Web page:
3. When customers become passionate about a brand they talk about it more and more people will write about it.

The Tipping Point

After 30 years of so many in the social enterprise field working towards this, the tipping point has been passed wonderfully and thankfully. As the Dean of the Oxford Said Business School Colin Mayer said last night, the financial crisis has shown that short-term focus on only financial results does not lead to long term success.

Organizations like B-Labs have succeeded in changing public policy toward the benefit of companies who care. Self-interested (”greedy”) business owners who want to make money will now wonderfully benefit financially from implementing a formalized Corporate Social Responsibility program and ensuring they track and social impact and environmental impact.

The invisible hand is now starting to work toward social good with economic growth now that incentives are being realigned properly toward sustainable economic growth. While there is much more path to tread toward truly aligning policy incentives and consumer purchasing behavior toward companies who care–it is happening and the tipping point has passed! Eureka!!

Social Good With Market Returns?

Right now a panel called ‘Social Good With Market Returns’ is about to begin. I’ve been tweeting a lot about the conference via @ryanallis.

The moderator is Herta von Stiegel of Ariya Capital.

The speakers are:

Nick O’Donohoe, Global Head of Research JP Morgan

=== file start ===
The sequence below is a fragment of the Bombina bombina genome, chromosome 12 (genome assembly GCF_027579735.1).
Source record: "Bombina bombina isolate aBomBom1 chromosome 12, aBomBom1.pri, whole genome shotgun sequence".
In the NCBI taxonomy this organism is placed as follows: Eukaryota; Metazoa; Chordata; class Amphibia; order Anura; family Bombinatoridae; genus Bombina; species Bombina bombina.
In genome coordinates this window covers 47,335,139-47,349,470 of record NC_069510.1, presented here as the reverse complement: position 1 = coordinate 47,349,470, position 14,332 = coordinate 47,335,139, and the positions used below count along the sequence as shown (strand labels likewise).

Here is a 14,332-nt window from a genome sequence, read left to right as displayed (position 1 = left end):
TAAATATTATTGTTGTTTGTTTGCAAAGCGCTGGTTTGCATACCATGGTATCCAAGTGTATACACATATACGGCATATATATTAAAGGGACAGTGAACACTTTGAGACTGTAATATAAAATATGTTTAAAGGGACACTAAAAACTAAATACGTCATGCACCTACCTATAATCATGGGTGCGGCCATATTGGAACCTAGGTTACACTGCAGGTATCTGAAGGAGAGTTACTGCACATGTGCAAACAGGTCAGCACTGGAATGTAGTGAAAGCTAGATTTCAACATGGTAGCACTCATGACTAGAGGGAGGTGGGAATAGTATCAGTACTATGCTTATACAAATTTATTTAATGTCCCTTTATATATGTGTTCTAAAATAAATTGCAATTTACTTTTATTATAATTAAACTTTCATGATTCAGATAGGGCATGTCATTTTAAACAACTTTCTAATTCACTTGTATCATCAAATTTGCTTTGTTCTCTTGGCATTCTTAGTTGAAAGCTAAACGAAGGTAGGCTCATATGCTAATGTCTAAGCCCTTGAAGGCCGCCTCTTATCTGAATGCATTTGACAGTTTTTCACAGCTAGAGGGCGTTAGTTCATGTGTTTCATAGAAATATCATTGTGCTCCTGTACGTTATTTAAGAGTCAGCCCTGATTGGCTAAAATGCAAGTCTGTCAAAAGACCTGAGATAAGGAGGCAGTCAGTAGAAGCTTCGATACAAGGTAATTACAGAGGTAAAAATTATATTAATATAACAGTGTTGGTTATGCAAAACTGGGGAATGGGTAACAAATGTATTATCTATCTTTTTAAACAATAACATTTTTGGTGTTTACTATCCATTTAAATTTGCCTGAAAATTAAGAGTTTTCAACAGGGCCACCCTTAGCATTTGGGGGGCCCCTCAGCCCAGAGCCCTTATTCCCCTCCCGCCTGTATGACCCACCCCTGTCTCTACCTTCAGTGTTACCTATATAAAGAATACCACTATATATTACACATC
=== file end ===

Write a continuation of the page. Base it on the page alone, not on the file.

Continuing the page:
David Chen, Principle, Equilibrium Capital Group [video]
John McCall MacBain, Founder and Director, McCall MacBain Foundation

Nick from JP Morgan is talking about the Social Finance group at JP Morgan. Nick is not a “normal banker.” They invest in social enterprises that have a double-bottom line (financial and social). This social investing field is also being called “Impact Investing.”

Ensuring Off-Balance Sheet Externalities Are Positive

There is a engaging discussion going on now at the panel around off-balance sheet externalities (positive and negative) of impact (positive or negative). Nick says “every time we make an investment we are creating externalities.” He says these externalities can be positive (jobs) or negative (pollution). He says “for the first time the investment community is measuring the social impact of what they are doing and only investing in companies that create net positive externalities.”

This discussion is at the core of global history of the past 200 years as the ideological battle between communism, socialism, and capitalism has been waged. The new consensus that is emerging here is that what has won (and in fact what must win for the sake of humanity’s ability to continue) is socially responsible capitalism. As John Perkins points out in Hoodwinked, there is nothing inherent in the model of Capitalism and the competitive market economy that require off-balance sheet externalities that destroy the world.

Taking Into Account the Full Cost of Environmental Damage

Now the discussion is revolving around how to adjust public policy to enable the true cost of negative externalities to be accounted for in the financial accounting results. Some are saying the Holy Grail for improving the world through business is to make all investing ‘impact investing’ by taking into account the true cost of environmental resources that are not renewed into Generally Accepted Accounting Principles (GAAP).